INDIANAPOLIS — Two Northwest Indiana hotel company leaders with operations in downtown Indianapolis urged Hoosier lawmakers Wednesday to reconsider an Indiana Convention Center expansion plan that calls for 1,414 additional hotel rooms at the center of the state's capital city.
Bruce White, CEO of Merrillville-based White Lodging, and Jeff Good, the Valparaiso-based president of HRC Hotels, cautioned the House Ways and Means Committee that adding so much new hotel capacity in downtown Indianapolis threatens to significantly reduce occupancy, which could directly result in room rate and hotel employment cuts.
"This is not about us-or-them," White said. "This is about what's best for the city, and maintaining an appropriate level of equilibrium so we don't kill the goose that laid the golden egg."
White Lodging owns the 1,005-room blue glass J.W. Marriott and several additional Marriott-branded downtown hotel properties.
Altogether, White said his company has invested more than $1 billion in downtown Indianapolis over the past several decades.
Based on his experience, White suggested the proposed 80,000-square foot convention center expansion does not justify the addition of two skyscraper Hilton hotels that together would be larger than the J.W. Marriott, which opened in 2011 alongside a 450,000-square-foot convention center expansion.
"We more than anybody understand and appreciate the need to look forward," White said. "Our future is going to be determined by how successful Visit Indy is and the downtown Indianapolis conventions."
"Let's have some effective leadership involved to where we avoid getting put in this confrontational position."
Likewise, Good asked lawmakers to act deliberately instead of just plowing ahead with a plan that would needlessly harm companies employing thousands of Hoosiers that have helped make downtown Indianapolis the convention and tourism destination it is today.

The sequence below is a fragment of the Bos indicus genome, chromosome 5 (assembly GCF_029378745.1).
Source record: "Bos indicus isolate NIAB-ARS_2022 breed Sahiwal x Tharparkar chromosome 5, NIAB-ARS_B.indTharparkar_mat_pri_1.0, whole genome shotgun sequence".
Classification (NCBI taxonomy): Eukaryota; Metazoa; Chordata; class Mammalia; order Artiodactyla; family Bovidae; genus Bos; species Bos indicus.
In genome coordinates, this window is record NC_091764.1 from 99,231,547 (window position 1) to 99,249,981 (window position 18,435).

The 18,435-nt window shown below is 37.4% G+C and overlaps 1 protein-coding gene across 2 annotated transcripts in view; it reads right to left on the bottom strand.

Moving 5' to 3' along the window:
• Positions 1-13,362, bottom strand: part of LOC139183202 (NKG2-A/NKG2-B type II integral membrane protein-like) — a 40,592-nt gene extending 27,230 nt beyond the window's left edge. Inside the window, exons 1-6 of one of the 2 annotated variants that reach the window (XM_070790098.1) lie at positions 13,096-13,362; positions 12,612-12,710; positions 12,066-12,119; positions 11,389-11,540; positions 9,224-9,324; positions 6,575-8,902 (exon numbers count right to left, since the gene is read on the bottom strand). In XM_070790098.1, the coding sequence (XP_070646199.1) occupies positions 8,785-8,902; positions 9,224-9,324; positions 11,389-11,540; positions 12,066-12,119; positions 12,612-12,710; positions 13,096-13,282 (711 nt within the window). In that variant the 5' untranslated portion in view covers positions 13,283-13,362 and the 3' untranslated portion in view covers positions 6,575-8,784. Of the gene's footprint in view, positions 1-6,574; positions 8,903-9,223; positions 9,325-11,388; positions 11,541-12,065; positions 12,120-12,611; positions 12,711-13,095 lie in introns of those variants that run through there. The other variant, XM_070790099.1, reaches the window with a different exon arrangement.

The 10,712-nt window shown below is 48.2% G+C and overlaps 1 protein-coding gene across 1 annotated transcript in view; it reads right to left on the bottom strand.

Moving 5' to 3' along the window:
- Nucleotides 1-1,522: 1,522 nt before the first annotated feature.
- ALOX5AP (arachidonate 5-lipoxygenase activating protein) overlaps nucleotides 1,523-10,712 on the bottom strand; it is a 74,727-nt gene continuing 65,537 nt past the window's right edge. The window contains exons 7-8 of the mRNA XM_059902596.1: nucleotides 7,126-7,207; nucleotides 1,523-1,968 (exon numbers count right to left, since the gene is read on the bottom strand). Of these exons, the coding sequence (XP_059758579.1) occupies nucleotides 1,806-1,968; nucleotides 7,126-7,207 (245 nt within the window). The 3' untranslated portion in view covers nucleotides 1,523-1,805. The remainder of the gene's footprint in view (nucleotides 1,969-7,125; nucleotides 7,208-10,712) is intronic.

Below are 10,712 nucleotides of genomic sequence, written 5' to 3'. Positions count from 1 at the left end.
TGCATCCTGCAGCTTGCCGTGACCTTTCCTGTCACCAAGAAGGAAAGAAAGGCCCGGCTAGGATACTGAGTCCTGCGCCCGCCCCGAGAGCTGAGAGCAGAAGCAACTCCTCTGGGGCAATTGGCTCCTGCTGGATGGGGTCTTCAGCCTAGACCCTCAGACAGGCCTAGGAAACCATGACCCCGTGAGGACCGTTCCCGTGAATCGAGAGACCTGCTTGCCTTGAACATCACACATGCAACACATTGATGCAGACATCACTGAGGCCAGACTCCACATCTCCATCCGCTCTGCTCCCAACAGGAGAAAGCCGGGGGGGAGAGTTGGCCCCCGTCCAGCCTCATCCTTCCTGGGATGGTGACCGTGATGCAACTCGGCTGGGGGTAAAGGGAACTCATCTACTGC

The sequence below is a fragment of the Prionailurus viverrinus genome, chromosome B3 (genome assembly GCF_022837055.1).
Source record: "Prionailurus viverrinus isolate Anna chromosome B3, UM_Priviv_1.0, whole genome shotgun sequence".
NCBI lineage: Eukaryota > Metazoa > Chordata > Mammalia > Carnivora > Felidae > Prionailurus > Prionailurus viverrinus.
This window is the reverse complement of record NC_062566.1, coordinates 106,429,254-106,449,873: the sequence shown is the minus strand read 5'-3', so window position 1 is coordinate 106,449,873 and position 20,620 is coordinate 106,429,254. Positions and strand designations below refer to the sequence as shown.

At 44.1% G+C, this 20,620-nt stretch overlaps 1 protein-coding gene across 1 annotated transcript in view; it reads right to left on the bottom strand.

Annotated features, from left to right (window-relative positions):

"We're obviously concerned about all those rooms being added," Good said. "What we're looking for is balance."
Senate Bill 7 calls for using a portion of the state tax revenue generated by the new hotels, along with additional funds from new and existing sports development districts, to make improvements to Indianapolis stadiums owned by the Marion County Capital Improvement Board, including Bankers Life Fieldhouse, Victory Field and Lucas Oil Stadium.
City tax revenue produced by the new hotels would fund the convention center expansion and additional downtown Indianapolis public works projects.
Chris Gahl, Visit Indy senior vice president of marketing and communications, said the tourism agency recently has been told by numerous convention center users that Indianapolis needs more meeting facilities and more downtown hotel rooms to continue getting their business.
"Over four decades, our city and our state has invested in tourism as an economic development strategy, and we cannot afford to sit idle," Gahl said. "Other, bigger cities are quickly approaching and looking to pass."
According to city officials, more than 4.4 million Indianapolis visitors last year contributed $1.1 billion to the local and state economies and were responsible for 19,000 full- and part-time jobs.
State Rep. Todd Huston, R-Fishers, the committee co-chairman, said following the five-hour hearing that the panel will take a few weeks to evaluate the Senate-approved measure before deciding whether or how to move ahead.